Jewish Museum targets global audience with Jewish Britain: A History in 50 Objects

By Culture24 Reporter | 12 January 2012
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A photo of a colourful banner for The London Jewish Bakers Union
Baking and Jewish heritage unite in a new online display
© Jewish Museum
An 18-month project by the inventive team at London's Jewish Museum has resulted in an impressive online display of 50 key objects from the Jewish community in Britain, stretching back to Medieval times.

A 13th century ritual bath, a 1930s camera owned by East End wedding photographer Boris Bennett, a 17th century Rembrandt portrait of Rabbi and diplomat Menasseh Ben Israel and the proud banner of the London Jewish Bakers' Union are among the highlights of Jewish Britain: A History in 50 Objects, a simple yet detailed site split into six key sections.

Several highlights from the new-look Camden centre's acclaimed collection of Judaica – Jewish ritual art – have been included.

"The Museum holds around 28,000 objects and, as with similar organisations, we are unable to display them all," said Elizabeth Selby, the Curator of Social History at the museum.

"By digitising our collections in this way, we can share our knowledge and passion for British Jewish history with a far wider audience, both in the UK and internationally.

"Each object is a gateway into British Jewish history. We hope that those who visit the online exhibition will gain a better insight into how Jewish people have lived within and contributed to British life over the last 350 years."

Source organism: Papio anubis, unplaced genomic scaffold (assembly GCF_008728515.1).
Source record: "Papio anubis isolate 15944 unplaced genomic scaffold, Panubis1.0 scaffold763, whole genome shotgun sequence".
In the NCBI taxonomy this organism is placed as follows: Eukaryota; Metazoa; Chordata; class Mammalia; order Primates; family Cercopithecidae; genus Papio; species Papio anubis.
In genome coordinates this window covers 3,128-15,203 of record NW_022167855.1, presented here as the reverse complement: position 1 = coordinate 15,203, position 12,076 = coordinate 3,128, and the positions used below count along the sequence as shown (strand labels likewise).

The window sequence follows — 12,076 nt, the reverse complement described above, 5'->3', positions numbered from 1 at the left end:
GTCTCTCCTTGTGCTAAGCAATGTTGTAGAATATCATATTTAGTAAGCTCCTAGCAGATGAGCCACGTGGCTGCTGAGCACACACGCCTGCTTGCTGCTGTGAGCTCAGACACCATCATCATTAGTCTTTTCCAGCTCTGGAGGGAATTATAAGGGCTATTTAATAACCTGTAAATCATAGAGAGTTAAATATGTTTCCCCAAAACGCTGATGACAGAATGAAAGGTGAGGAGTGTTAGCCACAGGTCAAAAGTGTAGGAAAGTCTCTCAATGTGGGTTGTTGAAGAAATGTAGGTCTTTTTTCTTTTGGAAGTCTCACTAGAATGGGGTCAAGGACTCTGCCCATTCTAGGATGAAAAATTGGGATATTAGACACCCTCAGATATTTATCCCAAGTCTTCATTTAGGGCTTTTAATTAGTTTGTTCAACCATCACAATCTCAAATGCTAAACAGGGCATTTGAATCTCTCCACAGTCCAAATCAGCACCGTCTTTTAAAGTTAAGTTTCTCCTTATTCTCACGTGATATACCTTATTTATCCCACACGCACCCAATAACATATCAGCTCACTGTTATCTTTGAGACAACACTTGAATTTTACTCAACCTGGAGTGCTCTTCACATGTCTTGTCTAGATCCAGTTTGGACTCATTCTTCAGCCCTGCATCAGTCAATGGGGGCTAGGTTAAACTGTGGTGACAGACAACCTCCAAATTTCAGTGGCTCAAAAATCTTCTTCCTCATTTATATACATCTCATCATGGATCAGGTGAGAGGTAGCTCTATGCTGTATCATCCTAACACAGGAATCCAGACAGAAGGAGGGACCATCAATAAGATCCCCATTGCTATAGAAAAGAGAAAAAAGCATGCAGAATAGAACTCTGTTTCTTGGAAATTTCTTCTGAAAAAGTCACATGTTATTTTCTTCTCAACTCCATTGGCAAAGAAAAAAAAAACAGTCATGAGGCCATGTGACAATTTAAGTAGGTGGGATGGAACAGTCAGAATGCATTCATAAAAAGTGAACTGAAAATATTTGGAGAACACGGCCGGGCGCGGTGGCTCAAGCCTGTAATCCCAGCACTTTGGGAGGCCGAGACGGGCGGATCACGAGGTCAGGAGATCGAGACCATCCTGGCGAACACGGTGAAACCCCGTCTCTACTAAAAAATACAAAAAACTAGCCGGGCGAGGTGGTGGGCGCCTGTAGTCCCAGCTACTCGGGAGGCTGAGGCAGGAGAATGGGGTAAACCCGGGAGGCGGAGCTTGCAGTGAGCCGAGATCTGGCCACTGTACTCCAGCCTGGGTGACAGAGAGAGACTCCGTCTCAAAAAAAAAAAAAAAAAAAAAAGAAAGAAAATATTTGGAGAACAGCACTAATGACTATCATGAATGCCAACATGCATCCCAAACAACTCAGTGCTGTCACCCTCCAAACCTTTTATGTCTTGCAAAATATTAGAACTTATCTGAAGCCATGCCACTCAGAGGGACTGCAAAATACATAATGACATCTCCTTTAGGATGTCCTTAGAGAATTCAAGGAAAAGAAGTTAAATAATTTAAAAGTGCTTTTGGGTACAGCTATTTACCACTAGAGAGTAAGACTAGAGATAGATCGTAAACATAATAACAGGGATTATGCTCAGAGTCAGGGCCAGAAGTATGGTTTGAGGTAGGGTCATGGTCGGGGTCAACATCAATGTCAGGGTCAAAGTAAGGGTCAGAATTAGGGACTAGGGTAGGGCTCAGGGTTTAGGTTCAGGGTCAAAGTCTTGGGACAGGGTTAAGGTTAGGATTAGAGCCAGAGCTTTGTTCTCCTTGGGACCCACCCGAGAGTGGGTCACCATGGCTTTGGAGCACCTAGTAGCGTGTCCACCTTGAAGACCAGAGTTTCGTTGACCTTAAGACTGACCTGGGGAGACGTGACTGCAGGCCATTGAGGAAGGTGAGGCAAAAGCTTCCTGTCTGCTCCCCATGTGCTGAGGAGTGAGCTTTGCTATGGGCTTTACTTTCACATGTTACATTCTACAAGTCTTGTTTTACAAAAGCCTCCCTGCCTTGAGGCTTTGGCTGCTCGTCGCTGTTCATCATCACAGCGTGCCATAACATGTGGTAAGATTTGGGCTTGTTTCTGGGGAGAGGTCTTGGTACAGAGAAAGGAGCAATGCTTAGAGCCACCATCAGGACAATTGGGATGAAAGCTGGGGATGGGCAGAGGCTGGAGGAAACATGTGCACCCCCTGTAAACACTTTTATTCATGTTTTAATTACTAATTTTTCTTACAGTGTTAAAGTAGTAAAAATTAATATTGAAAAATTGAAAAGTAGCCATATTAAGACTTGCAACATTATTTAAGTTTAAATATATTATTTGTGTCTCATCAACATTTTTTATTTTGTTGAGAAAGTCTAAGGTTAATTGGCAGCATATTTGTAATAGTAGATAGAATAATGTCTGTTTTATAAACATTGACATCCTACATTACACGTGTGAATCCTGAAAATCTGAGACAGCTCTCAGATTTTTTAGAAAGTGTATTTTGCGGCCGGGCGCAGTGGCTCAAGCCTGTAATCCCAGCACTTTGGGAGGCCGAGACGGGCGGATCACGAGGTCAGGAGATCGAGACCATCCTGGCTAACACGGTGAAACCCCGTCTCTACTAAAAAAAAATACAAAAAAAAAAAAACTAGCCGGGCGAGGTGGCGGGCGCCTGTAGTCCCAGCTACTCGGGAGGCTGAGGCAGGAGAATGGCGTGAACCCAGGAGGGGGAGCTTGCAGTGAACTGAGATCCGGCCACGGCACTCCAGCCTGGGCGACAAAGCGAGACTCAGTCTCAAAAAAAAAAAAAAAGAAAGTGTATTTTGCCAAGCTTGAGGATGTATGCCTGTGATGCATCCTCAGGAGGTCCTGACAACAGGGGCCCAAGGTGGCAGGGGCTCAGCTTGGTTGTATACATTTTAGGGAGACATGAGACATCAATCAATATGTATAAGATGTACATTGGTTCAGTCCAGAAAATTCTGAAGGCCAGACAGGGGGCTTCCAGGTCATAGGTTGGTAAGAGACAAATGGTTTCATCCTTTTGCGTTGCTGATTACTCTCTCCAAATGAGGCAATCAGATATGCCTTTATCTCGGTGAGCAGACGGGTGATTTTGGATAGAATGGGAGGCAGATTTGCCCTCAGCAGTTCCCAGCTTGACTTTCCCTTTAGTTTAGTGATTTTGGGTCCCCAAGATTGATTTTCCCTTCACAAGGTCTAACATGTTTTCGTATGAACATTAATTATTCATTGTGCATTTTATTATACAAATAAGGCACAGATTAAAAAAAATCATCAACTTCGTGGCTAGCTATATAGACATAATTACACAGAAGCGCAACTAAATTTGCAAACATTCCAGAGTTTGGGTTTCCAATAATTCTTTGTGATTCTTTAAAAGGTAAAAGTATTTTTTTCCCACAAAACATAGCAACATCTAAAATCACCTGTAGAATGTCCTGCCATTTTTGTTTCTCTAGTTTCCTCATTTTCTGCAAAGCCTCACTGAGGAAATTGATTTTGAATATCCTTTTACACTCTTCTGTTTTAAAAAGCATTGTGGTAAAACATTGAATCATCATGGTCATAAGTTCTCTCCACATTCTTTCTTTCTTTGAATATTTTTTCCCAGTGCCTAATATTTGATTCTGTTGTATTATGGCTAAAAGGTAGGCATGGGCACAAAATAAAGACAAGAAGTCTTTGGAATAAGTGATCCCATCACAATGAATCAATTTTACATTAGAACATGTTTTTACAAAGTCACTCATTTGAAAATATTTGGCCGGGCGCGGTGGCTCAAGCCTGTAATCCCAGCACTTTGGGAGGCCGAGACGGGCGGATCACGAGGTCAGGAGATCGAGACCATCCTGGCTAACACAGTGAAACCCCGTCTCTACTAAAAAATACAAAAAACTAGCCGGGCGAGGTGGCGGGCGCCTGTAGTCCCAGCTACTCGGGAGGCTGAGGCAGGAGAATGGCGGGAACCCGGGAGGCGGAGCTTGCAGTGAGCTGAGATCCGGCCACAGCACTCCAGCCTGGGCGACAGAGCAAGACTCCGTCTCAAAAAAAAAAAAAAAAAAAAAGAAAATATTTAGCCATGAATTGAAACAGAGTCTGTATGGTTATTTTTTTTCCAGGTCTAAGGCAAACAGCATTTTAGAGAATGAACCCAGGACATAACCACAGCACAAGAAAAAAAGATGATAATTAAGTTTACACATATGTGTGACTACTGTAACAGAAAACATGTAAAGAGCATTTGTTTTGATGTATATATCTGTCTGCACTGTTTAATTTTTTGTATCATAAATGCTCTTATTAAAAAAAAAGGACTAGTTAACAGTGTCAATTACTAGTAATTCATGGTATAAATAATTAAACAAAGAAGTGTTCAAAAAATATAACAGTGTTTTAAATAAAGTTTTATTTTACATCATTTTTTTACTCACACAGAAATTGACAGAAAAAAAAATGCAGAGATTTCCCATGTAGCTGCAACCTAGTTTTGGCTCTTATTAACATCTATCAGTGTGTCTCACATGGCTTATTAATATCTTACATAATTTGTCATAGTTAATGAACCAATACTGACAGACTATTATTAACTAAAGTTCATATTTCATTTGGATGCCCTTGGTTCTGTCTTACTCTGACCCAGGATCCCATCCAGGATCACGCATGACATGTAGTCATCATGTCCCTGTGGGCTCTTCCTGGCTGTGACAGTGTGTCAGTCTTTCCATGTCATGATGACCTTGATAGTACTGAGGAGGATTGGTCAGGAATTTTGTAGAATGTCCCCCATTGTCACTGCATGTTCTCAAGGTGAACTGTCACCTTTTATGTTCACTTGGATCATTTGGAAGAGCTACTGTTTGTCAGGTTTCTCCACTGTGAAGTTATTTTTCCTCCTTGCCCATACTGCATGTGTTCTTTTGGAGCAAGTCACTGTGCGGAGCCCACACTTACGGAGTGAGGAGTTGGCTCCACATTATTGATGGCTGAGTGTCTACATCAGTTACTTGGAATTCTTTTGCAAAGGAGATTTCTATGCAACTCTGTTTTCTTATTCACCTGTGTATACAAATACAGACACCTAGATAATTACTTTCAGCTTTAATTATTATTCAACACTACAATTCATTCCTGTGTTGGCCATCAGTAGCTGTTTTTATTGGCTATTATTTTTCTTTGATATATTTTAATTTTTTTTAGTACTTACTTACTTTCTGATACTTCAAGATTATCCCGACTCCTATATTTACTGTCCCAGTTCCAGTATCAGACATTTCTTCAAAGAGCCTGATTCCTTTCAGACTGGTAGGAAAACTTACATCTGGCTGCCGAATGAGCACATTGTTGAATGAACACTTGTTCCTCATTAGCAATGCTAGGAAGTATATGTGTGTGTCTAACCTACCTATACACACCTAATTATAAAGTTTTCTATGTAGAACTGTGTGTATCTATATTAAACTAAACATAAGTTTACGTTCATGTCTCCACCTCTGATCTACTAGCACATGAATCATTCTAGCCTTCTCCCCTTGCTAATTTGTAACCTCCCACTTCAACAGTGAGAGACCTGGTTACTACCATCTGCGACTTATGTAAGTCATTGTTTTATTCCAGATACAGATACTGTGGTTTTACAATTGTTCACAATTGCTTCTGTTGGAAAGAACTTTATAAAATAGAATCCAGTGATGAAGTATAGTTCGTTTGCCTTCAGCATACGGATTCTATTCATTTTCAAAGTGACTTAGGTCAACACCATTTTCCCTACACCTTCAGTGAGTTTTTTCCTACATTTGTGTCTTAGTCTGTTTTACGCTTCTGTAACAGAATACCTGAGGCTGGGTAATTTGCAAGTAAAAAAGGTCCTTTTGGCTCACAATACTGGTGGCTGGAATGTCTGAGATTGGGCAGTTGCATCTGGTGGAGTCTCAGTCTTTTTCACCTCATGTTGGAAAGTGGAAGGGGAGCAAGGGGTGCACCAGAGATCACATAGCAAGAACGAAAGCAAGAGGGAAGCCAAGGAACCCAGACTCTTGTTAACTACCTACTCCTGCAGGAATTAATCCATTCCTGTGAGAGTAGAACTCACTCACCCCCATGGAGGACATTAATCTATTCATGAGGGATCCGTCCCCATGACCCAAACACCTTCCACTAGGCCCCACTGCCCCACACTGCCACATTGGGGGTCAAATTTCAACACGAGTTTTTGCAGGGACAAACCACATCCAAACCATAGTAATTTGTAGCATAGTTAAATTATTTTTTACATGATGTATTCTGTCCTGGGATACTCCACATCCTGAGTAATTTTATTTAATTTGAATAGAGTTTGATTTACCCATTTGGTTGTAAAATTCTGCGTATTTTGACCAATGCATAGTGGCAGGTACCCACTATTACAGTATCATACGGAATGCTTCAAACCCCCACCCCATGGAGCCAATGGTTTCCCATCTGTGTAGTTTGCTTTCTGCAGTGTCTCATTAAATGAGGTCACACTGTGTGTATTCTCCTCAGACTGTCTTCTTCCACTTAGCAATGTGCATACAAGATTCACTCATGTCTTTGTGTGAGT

Each exhibit shown is enhanced by historical points of references, contemporaneous images and insights into how the object arrived at the museum.

The idea hopes to repeat the success of the museum's Yiddish Theatre in London page and the popularity of the British Museum's A History of the World in 100 Objects.

"This has been a fascinating project to work on," added Selby, who said targeting a "global online audience" represented a "really important progression".

"The main challenge we faced was actually narrowing the selection to only 50, as we have so many exceptional objects here, whilst at the same time ensuring as broad a history as possible was being told."

The exhibition is part of Judaica Europeana, a project presenting Jewish heritage across Europe on the Europeana website. The Jewish Museum is a partner organisation of the European-Commission funded scheme.

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